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Thu 17th Nov 2022 - Sector warns government support ‘nowhere near enough’ to safeguard industry despite £13.6bn package of business rates relief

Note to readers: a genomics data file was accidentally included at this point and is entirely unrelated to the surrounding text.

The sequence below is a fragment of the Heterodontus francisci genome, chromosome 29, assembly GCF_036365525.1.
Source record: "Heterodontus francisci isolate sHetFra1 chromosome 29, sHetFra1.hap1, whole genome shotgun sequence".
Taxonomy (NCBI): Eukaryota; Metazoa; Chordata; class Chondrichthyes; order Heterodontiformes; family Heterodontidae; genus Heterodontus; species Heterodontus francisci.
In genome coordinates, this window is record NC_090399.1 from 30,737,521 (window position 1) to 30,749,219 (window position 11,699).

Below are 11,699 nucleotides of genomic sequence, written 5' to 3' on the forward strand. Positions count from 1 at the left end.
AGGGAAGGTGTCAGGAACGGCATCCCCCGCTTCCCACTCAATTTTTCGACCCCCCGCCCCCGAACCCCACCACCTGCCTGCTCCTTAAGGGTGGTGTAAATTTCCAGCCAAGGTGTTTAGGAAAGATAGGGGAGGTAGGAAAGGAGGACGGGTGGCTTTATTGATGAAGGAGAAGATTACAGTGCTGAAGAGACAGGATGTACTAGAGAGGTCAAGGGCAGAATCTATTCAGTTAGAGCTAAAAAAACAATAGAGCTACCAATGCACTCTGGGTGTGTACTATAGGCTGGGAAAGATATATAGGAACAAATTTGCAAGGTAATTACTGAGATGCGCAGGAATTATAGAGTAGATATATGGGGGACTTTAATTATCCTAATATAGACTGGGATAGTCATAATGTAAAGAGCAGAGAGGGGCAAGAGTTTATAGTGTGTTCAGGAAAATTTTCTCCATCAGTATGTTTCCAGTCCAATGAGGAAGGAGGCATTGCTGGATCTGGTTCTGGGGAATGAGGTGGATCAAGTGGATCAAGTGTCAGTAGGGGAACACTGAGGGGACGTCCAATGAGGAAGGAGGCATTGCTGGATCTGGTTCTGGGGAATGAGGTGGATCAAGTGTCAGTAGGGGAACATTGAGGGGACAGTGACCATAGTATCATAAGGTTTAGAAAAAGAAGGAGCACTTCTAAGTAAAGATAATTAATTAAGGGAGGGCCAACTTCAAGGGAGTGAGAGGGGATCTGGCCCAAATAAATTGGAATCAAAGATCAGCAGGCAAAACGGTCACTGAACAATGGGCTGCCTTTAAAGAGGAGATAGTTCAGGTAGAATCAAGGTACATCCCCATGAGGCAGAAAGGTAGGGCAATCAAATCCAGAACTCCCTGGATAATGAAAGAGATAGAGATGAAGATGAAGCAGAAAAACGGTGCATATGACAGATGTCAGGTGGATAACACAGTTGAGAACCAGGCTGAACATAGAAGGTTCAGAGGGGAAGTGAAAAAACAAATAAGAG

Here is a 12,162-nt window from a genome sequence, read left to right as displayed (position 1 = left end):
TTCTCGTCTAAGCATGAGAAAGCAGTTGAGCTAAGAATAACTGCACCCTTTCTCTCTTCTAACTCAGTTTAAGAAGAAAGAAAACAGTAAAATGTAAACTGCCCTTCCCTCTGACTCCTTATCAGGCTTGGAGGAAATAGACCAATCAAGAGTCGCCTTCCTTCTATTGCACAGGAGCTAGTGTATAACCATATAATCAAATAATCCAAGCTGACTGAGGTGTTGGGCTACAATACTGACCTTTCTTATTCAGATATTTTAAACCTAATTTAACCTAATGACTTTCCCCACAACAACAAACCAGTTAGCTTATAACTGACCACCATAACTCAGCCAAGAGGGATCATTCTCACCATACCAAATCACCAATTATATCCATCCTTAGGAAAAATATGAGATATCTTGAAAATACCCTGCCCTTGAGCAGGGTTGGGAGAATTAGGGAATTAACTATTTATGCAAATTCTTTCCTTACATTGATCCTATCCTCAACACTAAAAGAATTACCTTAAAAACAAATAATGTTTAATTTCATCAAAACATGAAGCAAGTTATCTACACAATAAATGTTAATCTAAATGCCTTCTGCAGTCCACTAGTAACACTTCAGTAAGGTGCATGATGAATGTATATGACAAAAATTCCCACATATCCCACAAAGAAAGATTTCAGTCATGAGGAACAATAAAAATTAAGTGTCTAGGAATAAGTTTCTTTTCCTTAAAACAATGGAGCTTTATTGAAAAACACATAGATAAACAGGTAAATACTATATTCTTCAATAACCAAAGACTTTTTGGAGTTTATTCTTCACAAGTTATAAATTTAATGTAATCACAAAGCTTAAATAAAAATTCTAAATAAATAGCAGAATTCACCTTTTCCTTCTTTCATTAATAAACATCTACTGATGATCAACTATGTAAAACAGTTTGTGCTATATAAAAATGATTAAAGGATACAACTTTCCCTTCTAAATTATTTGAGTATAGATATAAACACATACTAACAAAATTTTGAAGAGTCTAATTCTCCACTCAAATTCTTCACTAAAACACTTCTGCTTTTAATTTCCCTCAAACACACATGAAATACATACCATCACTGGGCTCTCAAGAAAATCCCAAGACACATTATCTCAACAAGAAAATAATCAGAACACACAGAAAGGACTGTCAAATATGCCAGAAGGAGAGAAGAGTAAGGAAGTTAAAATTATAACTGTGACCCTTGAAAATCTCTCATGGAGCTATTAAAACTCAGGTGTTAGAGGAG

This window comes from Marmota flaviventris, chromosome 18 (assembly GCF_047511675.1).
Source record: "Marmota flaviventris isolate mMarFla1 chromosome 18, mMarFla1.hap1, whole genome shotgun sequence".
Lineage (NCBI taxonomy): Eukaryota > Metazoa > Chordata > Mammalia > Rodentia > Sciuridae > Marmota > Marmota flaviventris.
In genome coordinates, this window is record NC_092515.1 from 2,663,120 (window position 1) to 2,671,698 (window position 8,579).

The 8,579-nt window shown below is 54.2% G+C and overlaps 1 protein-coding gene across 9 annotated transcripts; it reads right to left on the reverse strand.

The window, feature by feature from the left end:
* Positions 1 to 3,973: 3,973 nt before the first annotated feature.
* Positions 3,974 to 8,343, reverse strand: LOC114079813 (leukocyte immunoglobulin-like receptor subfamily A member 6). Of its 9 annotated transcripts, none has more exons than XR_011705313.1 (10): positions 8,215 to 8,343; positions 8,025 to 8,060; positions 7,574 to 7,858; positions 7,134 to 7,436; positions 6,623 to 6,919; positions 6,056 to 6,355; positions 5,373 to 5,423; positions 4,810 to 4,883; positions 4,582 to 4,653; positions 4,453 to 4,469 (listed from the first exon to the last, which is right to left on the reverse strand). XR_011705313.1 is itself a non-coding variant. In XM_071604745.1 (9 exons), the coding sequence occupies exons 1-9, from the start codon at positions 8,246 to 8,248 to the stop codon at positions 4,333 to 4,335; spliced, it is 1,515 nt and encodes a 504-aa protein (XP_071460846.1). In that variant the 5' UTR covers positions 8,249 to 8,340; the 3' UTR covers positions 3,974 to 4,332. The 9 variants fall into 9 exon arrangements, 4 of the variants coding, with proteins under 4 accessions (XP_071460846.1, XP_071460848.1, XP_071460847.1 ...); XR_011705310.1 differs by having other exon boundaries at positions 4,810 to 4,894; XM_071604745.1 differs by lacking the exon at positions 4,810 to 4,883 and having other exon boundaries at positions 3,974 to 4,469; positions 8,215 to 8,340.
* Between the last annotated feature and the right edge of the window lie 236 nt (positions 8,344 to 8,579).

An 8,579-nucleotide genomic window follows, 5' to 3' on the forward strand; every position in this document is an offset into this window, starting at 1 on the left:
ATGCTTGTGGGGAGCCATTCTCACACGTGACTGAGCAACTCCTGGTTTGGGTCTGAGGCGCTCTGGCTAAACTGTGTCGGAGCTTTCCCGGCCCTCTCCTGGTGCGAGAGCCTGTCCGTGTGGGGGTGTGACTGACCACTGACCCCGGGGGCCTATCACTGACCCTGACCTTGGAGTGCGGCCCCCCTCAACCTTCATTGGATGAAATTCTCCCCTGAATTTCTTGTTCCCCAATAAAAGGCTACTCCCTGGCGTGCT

Sector warns government support ‘nowhere near enough’ to safeguard industry despite £13.6bn package of business rates relief: Sector leaders have warned the government support in the autumn statement is “nowhere near enough” to safeguard the industry despite a £13.6bn package of business rates relief. In his autumn statement, chancellor Jeremy Hunt said the transitional relief scheme over the next five years would benefit thousands of pubs, restaurants and retailers, “with two-thirds of properties not paying any more”. There will also be a re-evaluation of business rates in April 2023. Hunt said: “Businesses are struggling with prices rising and growing uncertainty. This scheme will help reduce the bills that businesses face.” Hospitality relief will continue for a further year and increased to 75% but still capped per business. Of the business rates support, UKHospitality chief executive Kate Nicholls tweeted: “This package of measures should see the vast majority of hospitality business rates bills fall. This is helpful for the immediate cliff-edge faced in April where default was 10%-plus inflation-linked increase but business rates remain not fit for purpose or modern economy and must be reformed ahead of the next revaluation. Hospitality was facing nearly £1bn extra bill so this is welcome relief. It’s disappointing relief will be capped and online sales tax is also being abandoned – this was key to rebalancing and we urge the government to work with industry to take forward root and branch reform, tackle structural constraints to growth and investment in high streets and communities.” But there was no reduction in the rate of VAT the sector has campaigned for while no details were given on the planned increase in alcohol duty. Nicholls said: “The chancellor painted a grim picture of what we’re facing as a nation and Britain’s hospitality businesses are already in the midst of severe economic turmoil. Survival this winter is the priority for venues across the country and there is the very real possibility that a significant proportion of our sector will not survive the winter. It was crucial the government addressed this today. It was also encouraging the chancellor confirmed energy support will continue post-April for the most vulnerable sectors, of which hospitality has already been recognised. What we failed to hear today from the chancellor was any plan for economic growth, despite him recognising its importance. Businesses create jobs, deliver higher wages and contribute millions in tax revenues but without a serious plan from the government, margins continue to be squeezed without a path forward to growth. There is nothing to give firms confidence, let alone invest, and we need to see an urgent plan for economic growth and how business will be at the centre of that. UKHospitality stands ready to work with government to develop such a plan and on the essential package of energy support post-April.” Emma McClarkin, chief executive of the British Beer & Pub Association, added: “It is right the chancellor has acknowledged of the need for changes to our business rates system and we welcome the extended and increased relief to 75% for pubs, so they do not continue to be penalised through unfair taxation. Urgent root and branch reform is still needed make business rates fit for the 21st century; the decision not to introduce an online sales tax it seems the government doesn’t recognise the completely archaic nature of the current system. The failure to provide any further relief for our industry today will hit pubs, breweries and their customers extremely hard this winter, and will have a devastating, lasting impact on communities across the country. Without lower beer duty or detail on whether energy costs will dramatically increase early next year, pub and brewers will still be forced to continue to make incredibly difficult decisions. They pulled through the pandemic but are now faced with an existential crisis that will undoubtedly force more business closures in the coming months, as they simply have no options left. More is needed from the government to secure their future.” Night Time Industries Association chief executive Michael Kill said: “This government is guilty of neglecting thousands of businesses and millions of employees and freelancers across the night-time economy, this Budget has not gone far enough and still lacks clarity, and will without doubt see a huge swathe of small and medium-sized enterprises and independent businesses disappear in the coming months. When businesses should be preparing for the busiest period of the year, they are now having to consider their future, and will remember the fourth failed attempt to deliver a Budget to safeguard businesses at the sharpest end of the crisis. There is no consideration for the human impact, this will have a devastating effect on not only business owners, but the individuals and families who have committed their lives and livelihoods to this sector.” Sacha Lord, night-time economy advisor for Greater Manchester, added: “Landlords and restaurant owners will be deeply concerned. With these announcements, we will inevitably see a notable downturn in consumer spending over the coming weeks and months, at a time when operators need the most support as they recover from the hangover of pandemic-related debt. Disposable income underpins our UK economy and I’m hugely concerned the policies outlined today will create a severe contraction in the sector. Spending on luxuries such as dining out is naturally the first to go in times of cutbacks and the hospitality sector is wide open to be the first to suffer. Operators are being squeezed beyond their ability, and I fear we will now see huge cuts in staffing, reductions in opening hours and venues closing at a faster rate faster than seen during the pandemic. It is a very sad state of affairs and there will be many extremely worried business owners in the UK tonight.” Sam Martin, chief executive of Peckwater Brands, said: “Prominent voices from the hospitality space have been calling out for direct relief and support ahead of this and every other financial statement, but time and again no special measures are announced to support hospitality businesses. Businesses that have survived the pandemic, lockdowns, staff shortages and supply issues will now have to face the fresh challenges of austerity and downturn. The measures announced today like tax relief and the energy price guarantee will go some way to safeguarding our independent pubs, cafes, restaurants, and bars. We all hope that these measures will be enough to ensure stability and growth in the long term, but even with the intervention that has been announced, I predict a difficult year for hospitality businesses.” Hunt also announced employers national insurance contributions threshold will be frozen until April 2028. The threshold for when the highest earners start paying the top rate of tax will also be brought down from £150,000 to £125,000. The income tax personal allowance threshold will also be frozen until 2028. The dividend allowance will be cut to £500 by April 2024. Hunt confirmed the National Living Wage would increase 9.8% to £10.42 an hour. Hunt said difficult decisions “had to be taken” and acknowledged the UK was already in recession. He added: “These plans will tackle the cost-of-living crisis, rebuild our economy and significantly reduce borrowing over the coming years.”